‘My god. It’s Robert, isn’t it?’

‘Of course!’

And then she just smiled disarmingly and said nothing more.

‘Well I’m damned! There’s that Catherine back on the scene again ...’

‘My goodness, that was a rather strange reaction, Donna!’

‘Oh, I do apologise, Robert. I don’t know why I interrupted you like that. Please carry on ...’

Well, I quickly regrouped, and I introduced Peter as my brother, of course, and Catherine as a young lady I’d met in Wood Green way back in ’63. They both smiled politely and shook hands.

Then Catherine spoke again, at last.

‘And this is Jane.’

Nothing more. And there was just a smiling ‘Hello’ from her pretty young lunch companion ... and some more polite handshakes.

But by now, Catherine and I had both recovered sufficiently from our shock to be able to start chatting clumsily and reminiscing about the evening we’d spent at that simple little dance club. Peter and Jane both listened with interest, of course, and they each chipped in from time to time. And then our food arrived and brought a very welcome respite from the challenge of playing that extraordinary, unexpected little game.

But as soon as Peter and I had finished eating, Jane turned to him and said ‘Hey, let’s leave these old mates alone together for a few minutes and get some more drinks in!’

Once they were out of earshot, I whispered across the table to Catherine.

‘Is Jane by any chance our daughter?’

‘Yes, she is.’

‘Ah! Well ... I think she’s lovely.’

‘Yes, she is.’

Then I went very quiet for a while. Catherine just waited until I was ready to speak again. And when I did, it was nothing very original.

‘So, is everything fine with you both?’

‘Yes, Robert. Perfectly fine, thank you.’

‘Are you still living with your parents?’

‘Oh my goodness, no! I eventually got my own Council House, because of the baby.’

‘Ah. Right ...’

‘But she has absolutely no reason to suspect you’re her father. She knows I met a lot of guys that summer, and I told her long ago I wasn’t sure which one he was. Even though I really was certain, I promise you! So please don’t say or do anything here that might even begin to suggest it. And I presume Peter knows absolutely nothing about her either ...’

‘Of course not. I made you a promise, Catherine, and I’ve always kept it.’

‘Good. Well, once this crazy little episode is over, I’d like you to forget you’ve ever met her — and of course you must continue to say nothing to Peter. She’s just my friend, OK?’

‘OK. I obviously can’t argue, once again, and I’m not going to. But there is something I really have to ask. Is her name a pure coincidence ...?’

‘Oh no, Robert. I never forgot what you told me about your brother Peter and your poor little sister. And despite the way things had to be, back in ’63, I did still feel very fond of you, and when she was born, it seemed the natural thing ...’

‘Thank you, Catherine. That’s all quite wonderful.’

‘Well, it was ...’

‘Ah, they’re on the way back with the drinks now! Look, let me quickly say a proper goodbye, please ... I never got the chance in that phone call, remember ...?’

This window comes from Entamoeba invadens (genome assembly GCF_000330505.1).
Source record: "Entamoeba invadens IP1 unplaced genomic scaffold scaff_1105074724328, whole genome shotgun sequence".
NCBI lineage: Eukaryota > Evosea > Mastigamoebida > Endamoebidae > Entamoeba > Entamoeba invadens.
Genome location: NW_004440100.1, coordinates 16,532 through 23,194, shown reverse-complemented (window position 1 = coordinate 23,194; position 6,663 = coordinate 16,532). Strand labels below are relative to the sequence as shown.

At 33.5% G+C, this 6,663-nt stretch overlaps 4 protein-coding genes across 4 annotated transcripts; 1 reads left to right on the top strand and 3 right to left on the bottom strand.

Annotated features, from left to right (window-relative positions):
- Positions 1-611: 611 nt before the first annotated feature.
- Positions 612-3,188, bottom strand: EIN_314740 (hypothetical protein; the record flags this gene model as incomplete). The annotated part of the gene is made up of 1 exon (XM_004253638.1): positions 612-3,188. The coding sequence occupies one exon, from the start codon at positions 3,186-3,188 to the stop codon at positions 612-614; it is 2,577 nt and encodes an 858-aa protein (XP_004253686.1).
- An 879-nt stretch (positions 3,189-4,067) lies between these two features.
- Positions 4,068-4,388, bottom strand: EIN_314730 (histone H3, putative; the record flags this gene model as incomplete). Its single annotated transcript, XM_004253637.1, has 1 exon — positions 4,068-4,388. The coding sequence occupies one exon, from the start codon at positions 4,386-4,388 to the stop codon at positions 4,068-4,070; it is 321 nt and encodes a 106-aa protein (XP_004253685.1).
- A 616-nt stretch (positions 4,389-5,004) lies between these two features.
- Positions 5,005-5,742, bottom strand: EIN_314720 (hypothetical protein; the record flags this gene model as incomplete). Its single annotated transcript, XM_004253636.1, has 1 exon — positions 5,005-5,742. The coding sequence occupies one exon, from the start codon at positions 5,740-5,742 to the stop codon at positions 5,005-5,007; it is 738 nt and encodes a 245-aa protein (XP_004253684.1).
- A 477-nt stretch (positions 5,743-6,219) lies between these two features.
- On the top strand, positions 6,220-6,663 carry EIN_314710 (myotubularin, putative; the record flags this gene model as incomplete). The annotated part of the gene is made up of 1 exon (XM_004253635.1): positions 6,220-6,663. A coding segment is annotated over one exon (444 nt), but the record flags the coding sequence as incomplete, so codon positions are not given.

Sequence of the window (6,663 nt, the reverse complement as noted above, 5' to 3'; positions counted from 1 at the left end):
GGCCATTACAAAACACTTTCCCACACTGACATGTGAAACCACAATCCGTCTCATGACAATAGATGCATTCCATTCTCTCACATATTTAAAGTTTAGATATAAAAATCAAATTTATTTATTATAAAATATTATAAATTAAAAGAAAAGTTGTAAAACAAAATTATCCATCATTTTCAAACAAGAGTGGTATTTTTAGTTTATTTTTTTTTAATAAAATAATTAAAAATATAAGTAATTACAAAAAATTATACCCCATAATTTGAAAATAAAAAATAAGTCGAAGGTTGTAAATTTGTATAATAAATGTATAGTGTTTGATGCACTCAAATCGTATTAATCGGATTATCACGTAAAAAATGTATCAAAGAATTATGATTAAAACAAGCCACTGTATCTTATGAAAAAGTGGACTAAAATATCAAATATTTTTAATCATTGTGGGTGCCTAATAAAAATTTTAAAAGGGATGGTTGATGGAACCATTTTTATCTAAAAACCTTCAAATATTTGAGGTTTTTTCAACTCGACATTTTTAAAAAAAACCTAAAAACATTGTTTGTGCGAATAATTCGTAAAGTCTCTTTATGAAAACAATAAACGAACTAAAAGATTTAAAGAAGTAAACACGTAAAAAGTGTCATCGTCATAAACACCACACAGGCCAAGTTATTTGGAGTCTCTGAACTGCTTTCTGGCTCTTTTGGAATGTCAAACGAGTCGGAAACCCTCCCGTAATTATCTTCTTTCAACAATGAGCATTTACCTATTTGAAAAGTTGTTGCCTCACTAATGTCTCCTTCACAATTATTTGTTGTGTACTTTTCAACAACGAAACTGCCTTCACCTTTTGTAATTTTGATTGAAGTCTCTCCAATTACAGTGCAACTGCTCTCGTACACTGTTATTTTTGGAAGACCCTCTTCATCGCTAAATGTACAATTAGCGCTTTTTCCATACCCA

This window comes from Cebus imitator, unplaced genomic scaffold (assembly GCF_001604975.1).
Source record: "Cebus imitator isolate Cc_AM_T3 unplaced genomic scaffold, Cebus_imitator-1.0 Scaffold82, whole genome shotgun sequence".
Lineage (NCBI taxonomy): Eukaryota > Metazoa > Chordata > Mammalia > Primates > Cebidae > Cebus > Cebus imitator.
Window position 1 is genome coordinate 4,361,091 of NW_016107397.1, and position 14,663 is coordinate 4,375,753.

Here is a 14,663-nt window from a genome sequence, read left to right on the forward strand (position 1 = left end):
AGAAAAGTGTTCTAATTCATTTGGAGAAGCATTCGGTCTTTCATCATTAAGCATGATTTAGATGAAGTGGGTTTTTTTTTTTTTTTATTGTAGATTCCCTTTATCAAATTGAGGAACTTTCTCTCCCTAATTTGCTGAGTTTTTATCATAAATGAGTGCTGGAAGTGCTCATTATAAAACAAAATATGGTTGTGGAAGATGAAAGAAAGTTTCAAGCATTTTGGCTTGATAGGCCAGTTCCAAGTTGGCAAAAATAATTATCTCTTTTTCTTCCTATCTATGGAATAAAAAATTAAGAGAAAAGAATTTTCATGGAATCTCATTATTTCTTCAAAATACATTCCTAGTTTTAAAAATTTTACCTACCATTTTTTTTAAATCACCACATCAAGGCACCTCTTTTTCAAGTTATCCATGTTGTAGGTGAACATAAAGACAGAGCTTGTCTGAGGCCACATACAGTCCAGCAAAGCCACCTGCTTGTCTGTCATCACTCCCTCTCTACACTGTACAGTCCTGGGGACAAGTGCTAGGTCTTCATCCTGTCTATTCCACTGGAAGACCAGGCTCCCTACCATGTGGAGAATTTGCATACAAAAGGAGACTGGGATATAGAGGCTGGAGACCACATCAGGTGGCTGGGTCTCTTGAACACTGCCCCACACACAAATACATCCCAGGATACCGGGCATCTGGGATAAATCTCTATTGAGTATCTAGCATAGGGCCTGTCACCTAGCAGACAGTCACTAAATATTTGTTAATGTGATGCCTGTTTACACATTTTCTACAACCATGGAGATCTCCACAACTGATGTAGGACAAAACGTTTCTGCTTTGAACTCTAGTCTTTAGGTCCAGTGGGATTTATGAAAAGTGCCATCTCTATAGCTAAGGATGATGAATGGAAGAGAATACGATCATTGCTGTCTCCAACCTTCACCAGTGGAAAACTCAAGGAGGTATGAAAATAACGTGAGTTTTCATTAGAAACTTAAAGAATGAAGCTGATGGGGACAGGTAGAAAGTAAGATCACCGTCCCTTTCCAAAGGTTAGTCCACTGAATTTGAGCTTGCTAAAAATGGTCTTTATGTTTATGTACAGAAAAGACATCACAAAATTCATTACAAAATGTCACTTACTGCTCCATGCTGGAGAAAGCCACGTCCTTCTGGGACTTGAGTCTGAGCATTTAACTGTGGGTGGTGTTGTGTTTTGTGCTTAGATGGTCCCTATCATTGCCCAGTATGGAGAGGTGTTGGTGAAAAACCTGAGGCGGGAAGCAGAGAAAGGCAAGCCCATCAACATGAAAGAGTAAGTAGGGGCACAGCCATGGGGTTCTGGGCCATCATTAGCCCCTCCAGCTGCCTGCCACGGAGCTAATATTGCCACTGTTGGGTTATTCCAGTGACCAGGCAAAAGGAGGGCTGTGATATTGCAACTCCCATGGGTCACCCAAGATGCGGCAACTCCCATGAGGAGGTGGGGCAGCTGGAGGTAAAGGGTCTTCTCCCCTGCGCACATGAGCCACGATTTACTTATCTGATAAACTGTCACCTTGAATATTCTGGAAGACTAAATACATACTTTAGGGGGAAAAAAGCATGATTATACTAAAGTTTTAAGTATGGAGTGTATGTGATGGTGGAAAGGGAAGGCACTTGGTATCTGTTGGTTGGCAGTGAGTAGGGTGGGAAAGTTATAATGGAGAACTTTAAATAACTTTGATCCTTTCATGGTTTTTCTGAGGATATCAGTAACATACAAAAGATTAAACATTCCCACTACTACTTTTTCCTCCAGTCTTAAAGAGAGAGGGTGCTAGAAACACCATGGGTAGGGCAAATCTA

‘Yes, I remember. All right. But no kissing! And no holding hands!’

‘Hah! Always in control! OK, then, dear Catherine ... goodbye, and good luck, and long life — to you both.’

‘Thank you, Robert. And I truly wish the same for the two of you.’

Peter and Jane arrived with the second round of drinks, and we went back to talking pleasantries for another twenty minutes. Then we finally contrived to split up — very amicably, of course, with all the obvious ‘Lovely to see you again!’ and ‘Lovely to meet you!’ stuff — and at last Peter and I were safely back at my bike. As we were putting on our helmets he said some nice things about Catherine, of course, and I think I just remarked on what a pleasant surprise it had been to bump into her again after all those years.

I dropped him off at his hotel and said ‘Good luck, and farewell.’ Yes, farewell — I really had no idea when I would see him next.

But what an evening that was for me, back in my bachelor flat and all alone again!

When I’d suddenly come face to face with Catherine, in that sunny country pub garden, she’d looked just as attractive as she had back in 1963. And I’d felt so strange — so emotional — all the time we were there together, especially after I’d confirmed that Jane really was my daughter. I couldn’t get to sleep at all that night, wondering whether I should try to speak to Catherine again, despite everything she had said about making another complete break. And I went back to work on Monday morning feeling utterly exhausted and still very confused about what I should do ...

‘That’s another quite remarkable story, Robert.’

‘Yes, Donna. And it’s actually only the beginning.’

Anyway, Peter called me the following morning to say he’d decided to stay on at his hotel and do a bit of sightseeing for a few days. I was very pleased to hear that. So we were able to fit in another quick drink together on the Thursday evening, before he finally left London to fly straight to the Far East. He sent me a postcard from his Singapore hotel soon after he arrived, and I wrote a short letter back to wish him well again.

So Peter went to Singapore! I wonder if he was hoping to make contact with his old school-friend Tanusha in Malaysia ...

To be continued ...

Copyright © 2010 by Michael E. Lloyd